‐Identify the Enemy: The government should bring clarity to the fight, which means being willing to publicly identify the enemy: not the Muslim world, or the majority of Muslims, but Islamic radicalism — both the military arm that attacks us and the political arm that supports and recruits fighters. Some months ago British Prime Minister David Cameron gave a speech to this effect. The next president should do the same.
Refusing to name the enemy doesn’t attract moderate Muslims to our cause; it dissuades them from joining us and encourages the radicals, because it makes us look feckless and afraid. How can we expect moderate Muslims, who have the greatest reason to fear the enemy, to believe we will support them if we are too fearful even to say publicly what everyone knows to be the truth?
‐Strength: Winning a war requires, above all, power. Much of the effort against ISIS will require strong tools of “soft power”: intelligence, effective communication including through social media, diplomacy that recruits allies and manages alliances, and economic sanctions that deprive the enemy of resources. But the foundation for the success of those tools is America’s ability to deliver hard power decisively and quickly. We cannot defeat ISIS in the long term, much less while also deterring aggression by Russia, Iran, North Korea, and China, without surging the defense budget to repair the damage which the sequester has inflicted on the armed forces.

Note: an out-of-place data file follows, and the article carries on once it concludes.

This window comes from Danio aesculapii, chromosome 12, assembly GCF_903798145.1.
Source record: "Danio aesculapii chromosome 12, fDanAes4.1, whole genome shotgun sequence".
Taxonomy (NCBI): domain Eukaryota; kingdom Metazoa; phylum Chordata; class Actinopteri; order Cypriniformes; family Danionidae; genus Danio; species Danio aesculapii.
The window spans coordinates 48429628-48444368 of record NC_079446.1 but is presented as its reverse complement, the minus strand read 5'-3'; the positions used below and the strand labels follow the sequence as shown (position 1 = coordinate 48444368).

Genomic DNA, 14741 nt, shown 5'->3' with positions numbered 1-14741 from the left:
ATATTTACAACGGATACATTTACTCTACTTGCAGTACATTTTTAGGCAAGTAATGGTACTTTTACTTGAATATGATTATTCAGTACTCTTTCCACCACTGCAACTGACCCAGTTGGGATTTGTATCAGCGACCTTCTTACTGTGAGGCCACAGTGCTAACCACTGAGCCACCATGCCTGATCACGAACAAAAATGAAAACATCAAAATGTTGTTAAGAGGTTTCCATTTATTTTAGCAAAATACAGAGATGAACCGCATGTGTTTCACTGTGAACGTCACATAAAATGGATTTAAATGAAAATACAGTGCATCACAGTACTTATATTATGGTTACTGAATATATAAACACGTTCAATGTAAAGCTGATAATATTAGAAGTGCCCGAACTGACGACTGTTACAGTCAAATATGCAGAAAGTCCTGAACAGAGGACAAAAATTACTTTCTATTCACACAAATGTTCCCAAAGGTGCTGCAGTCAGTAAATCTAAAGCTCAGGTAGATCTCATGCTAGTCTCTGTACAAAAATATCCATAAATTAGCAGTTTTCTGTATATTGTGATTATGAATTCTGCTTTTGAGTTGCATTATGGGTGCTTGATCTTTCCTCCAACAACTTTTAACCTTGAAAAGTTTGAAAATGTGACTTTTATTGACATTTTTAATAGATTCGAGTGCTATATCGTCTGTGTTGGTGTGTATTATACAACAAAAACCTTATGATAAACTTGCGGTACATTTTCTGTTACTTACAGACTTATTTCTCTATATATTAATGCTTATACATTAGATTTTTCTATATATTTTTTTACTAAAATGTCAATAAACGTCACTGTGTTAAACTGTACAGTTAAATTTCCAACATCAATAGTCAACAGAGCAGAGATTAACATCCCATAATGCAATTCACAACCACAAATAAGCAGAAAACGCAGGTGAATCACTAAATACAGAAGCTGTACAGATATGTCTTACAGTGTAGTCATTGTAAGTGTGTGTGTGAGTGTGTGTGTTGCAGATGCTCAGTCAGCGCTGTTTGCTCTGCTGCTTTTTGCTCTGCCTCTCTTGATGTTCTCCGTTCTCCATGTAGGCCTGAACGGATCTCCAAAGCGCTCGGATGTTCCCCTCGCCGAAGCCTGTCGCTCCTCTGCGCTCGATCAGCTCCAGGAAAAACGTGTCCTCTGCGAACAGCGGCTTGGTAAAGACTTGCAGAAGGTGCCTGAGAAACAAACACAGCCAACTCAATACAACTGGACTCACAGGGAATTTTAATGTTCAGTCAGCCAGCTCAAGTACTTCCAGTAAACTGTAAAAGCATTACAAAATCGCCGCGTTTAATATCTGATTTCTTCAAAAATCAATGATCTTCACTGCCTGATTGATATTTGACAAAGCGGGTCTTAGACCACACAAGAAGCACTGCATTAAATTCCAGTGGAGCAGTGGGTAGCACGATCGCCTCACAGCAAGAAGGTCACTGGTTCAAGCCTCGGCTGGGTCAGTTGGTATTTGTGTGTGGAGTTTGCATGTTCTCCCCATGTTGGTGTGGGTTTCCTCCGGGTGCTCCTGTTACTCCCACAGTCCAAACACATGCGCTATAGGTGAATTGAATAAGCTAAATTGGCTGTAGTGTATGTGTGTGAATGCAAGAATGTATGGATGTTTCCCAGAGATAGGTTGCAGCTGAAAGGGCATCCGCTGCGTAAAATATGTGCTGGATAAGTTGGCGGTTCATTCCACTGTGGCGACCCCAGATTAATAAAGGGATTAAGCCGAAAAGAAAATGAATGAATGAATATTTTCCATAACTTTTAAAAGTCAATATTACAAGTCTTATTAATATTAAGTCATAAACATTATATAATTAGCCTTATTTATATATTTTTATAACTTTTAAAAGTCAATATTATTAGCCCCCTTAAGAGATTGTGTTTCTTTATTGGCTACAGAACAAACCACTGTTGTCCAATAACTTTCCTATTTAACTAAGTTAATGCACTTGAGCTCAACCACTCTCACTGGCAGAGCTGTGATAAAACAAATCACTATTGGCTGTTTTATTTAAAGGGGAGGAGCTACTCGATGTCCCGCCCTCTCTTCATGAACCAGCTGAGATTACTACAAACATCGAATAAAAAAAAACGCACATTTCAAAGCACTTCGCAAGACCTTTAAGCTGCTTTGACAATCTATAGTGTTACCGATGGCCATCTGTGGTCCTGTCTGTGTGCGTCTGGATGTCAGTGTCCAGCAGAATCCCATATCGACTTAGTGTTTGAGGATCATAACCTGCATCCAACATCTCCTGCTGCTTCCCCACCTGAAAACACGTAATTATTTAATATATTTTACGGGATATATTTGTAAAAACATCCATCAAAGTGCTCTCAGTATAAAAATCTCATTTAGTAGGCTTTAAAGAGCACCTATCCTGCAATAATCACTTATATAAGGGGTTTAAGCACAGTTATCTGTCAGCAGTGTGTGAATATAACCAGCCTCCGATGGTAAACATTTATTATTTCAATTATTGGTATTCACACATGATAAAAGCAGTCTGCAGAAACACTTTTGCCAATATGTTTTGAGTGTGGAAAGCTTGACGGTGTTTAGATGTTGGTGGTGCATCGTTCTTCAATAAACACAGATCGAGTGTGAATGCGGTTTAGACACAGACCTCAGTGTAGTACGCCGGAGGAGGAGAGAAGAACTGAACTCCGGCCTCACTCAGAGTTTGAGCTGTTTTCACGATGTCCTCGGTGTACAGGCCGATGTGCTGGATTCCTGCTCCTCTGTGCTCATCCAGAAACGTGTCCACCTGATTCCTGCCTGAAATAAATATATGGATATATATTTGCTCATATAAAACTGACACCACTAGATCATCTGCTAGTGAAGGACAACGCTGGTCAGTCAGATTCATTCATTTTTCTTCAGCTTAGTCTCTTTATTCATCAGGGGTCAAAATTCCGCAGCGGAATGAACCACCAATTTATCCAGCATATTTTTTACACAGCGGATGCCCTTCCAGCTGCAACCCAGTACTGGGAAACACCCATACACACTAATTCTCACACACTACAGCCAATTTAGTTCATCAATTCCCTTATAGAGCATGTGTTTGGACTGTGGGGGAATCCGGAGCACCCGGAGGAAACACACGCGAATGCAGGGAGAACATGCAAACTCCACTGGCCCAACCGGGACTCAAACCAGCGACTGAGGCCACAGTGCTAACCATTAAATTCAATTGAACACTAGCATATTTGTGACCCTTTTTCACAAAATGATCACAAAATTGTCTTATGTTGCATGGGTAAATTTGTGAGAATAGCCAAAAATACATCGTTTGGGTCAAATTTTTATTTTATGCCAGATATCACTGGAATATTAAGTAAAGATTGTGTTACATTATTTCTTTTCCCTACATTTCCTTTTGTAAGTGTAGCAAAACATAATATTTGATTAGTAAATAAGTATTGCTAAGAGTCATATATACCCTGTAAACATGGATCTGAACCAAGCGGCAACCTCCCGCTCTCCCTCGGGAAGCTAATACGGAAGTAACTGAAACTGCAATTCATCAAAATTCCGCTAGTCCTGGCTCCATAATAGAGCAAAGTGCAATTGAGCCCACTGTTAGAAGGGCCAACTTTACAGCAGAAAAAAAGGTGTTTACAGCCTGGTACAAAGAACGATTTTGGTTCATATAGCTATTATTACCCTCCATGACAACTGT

There is no question that the United States, in concert with the numerous allies who are available, has the strength to defeat this enemy. In fact, in raw terms America has the power by itself to overwhelm ISIS. The question is whether America’s anger over the barbarism of ISIS can be translated into a serious, ongoing and united national purpose to defeat them. That won’t happen under the current commander-in-chief. It must happen under the next one, before the enemy figures out how to strike a decisive blow, perhaps using one or more weapons of mass destruction, which dwarfs in lethality the past attacks on America’s homeland.